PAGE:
ACLU challenges constitutionality of no-fly list

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The American Civil Liberties Union today sued the U.S. government, alleging it violated the constitutional rights of 10 U.S. citizens or legal residents by placing them on the “No Fly” anti-terrorism list and failing to provide them due process to clear their names.

Among those filing the lawsuit were three former military veterans stranded overseas after being placed on the fabled list, including former Air Force officer Steven Washburn, whose plight was featured in a Center for Public Integrity story last month. Washburn was stuck for weeks in Ireland, unable to fly home to new Mexico after his name was added during an expansion of the no-fly list after the attempted bombing of an airliner in Detroit on Christmas Day. The list, maintained by the Department of Homeland Security, prevents people from flying because of alleged terrorism concerns.

Washburn said that FBI agents told him they knew of no wrongdoing he committed, but he remained unable to get the government to take him off the no-fly list. He was denied entry on one flight to the United States, and in another circumstance was pulled from a flight to a foreign country that was forced to turn around after it was learned he was on board.

Washburn, a Muslim convert who worked for a time in Saudi Arabia, said FBI agents instructed him the only way to get back to his New Mexico home was to fly to a foreign country and then drive across the U.S. border. He eventually returned home after a 72-hour journey in which he meticulously avoided flying over U.S. air space by traveling through Germany, Brazil, Peru and Mexico.

“America is supposed to assume you’re innocent before proven guilty, not force you to prove your innocence while assuming you’re too guilty to fly,” Washburn told the Center.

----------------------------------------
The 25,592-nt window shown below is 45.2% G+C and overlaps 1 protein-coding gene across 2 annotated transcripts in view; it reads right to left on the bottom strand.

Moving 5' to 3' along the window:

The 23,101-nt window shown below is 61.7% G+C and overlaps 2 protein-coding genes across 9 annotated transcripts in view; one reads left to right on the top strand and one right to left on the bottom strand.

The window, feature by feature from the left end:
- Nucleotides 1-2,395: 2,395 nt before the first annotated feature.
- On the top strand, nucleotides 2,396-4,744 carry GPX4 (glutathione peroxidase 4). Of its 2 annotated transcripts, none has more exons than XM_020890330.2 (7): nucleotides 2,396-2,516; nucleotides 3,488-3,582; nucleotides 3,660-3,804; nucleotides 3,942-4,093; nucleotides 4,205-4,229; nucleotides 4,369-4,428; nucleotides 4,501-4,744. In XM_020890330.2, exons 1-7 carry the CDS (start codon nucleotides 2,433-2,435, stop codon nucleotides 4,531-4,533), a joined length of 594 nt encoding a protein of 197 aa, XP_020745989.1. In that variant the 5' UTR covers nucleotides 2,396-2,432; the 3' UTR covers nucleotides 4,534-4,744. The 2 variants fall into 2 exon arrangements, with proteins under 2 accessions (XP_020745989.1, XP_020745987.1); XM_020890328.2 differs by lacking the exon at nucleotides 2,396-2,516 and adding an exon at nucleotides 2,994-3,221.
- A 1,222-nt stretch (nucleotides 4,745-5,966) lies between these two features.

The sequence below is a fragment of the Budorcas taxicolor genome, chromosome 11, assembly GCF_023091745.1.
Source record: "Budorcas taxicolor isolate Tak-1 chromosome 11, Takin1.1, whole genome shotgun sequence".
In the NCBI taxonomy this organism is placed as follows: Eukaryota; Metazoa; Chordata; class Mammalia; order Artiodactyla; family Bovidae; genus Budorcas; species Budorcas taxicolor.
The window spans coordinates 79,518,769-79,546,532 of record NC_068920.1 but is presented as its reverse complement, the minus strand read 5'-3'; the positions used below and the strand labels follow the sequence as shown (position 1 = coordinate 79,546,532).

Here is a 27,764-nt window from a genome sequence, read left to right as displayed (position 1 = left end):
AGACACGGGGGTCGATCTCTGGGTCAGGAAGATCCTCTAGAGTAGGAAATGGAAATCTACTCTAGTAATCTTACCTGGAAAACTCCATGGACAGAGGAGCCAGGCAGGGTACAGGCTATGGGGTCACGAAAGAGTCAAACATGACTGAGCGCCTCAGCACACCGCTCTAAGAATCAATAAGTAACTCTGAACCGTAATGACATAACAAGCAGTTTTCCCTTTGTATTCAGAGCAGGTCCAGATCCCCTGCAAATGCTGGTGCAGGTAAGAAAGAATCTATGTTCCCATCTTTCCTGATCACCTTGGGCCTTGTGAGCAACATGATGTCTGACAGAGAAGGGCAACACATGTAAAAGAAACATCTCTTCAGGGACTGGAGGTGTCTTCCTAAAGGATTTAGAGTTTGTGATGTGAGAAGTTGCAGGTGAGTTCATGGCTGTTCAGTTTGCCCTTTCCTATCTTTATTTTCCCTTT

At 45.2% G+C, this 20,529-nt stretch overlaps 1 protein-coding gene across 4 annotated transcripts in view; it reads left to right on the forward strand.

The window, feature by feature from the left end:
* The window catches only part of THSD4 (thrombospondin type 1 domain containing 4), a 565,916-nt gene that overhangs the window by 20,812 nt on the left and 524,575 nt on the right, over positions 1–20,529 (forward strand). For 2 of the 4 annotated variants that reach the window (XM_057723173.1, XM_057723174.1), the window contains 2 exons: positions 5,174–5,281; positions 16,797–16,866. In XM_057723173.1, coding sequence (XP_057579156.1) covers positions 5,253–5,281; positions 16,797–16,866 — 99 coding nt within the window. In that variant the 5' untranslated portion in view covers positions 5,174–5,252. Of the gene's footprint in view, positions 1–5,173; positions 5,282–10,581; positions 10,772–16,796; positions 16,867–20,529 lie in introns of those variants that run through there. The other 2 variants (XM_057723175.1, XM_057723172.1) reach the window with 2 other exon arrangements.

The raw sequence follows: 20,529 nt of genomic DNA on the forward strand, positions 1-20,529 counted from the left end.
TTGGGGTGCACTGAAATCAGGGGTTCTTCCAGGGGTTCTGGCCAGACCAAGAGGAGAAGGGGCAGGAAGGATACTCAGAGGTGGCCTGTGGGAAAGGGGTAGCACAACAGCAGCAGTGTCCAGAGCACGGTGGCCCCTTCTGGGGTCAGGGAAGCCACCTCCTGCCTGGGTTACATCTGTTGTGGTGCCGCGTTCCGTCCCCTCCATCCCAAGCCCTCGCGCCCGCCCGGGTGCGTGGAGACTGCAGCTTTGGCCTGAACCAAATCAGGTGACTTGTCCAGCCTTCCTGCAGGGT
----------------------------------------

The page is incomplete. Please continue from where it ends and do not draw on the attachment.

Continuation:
The ACLU alleged in the lawsuit filed in U.S. District Court in Oregon that the government has failed to provide citizens like Washburn a fair and equitable process for appealing their appearance on the no-fly list, violating their Fifth Amendment right to due process.

“The Constitution does not permit such a fundamental deprivation of rights to be carried out under a veil of secrecy and in the absence of even rudimentary process,” the lawsuit argues.

The suit said there is “a vast and growing list of individuals whom, on the basis of error or innuendo, the government deems too dangerous to fly, but too harmless to arrest.”

Defendants named in the lawsuit are Attorney General Eric Holder, FBI Director Robert Mueller and Timothy Healy, the director of the government’s Terrorist Screening Center that administers the list, as defendants

U.S. officials said they had not seen the lawsuit and could not immediately comment. Homeland Security Department and FBI officials told the Center in May that people who feel they’ve wrongly appeared on the no-fly list can appeal the decision through Homeland’s Traveler Redress Inquiry website.

Healy testified late last year that about 49 percent of the people who complain about being on the list involve mistakes or have names similar to terrorism suspects.

The ACLU said the other plaintiffs in the case include:

  • Ayman Latif, a disabled Marine veteran living in Egypt who was barred from flying to the United States and could not attend a required Veterans Administration disability evaluation;
  • Raymond Earl Knaeble, a U.S. Army veteran who is stuck in Santa Marta, Colombia after being denied boarding on a flight to the United States;
  • Samir Mohamed Ahmed Mohamed, Abdullatif Muthanna, Nagib Ali Ghaleb and Saleh A. Omar, three U.S. citizens and a lawful permanent resident of the United States who were prevented from flying home after visiting family members in Yemen;
  • Mohamed Sheikh Abdirahman Kariye, a U.S. citizen and resident of Portland, Oregon who was prevented from flying to visit his daughter who is in high school in Dubai;
  • Adama Bah, a citizen of Guinea who was granted political asylum in the United States, where she has lived since she was two, who was barred from flying from New York to Chicago for work;
  • Halime Sat, a German citizen and lawful permanent resident of the United States who lives in California with her U.S.-citizen husband who was barred from flying from Long Beach, California to Oakland to attend a conference.

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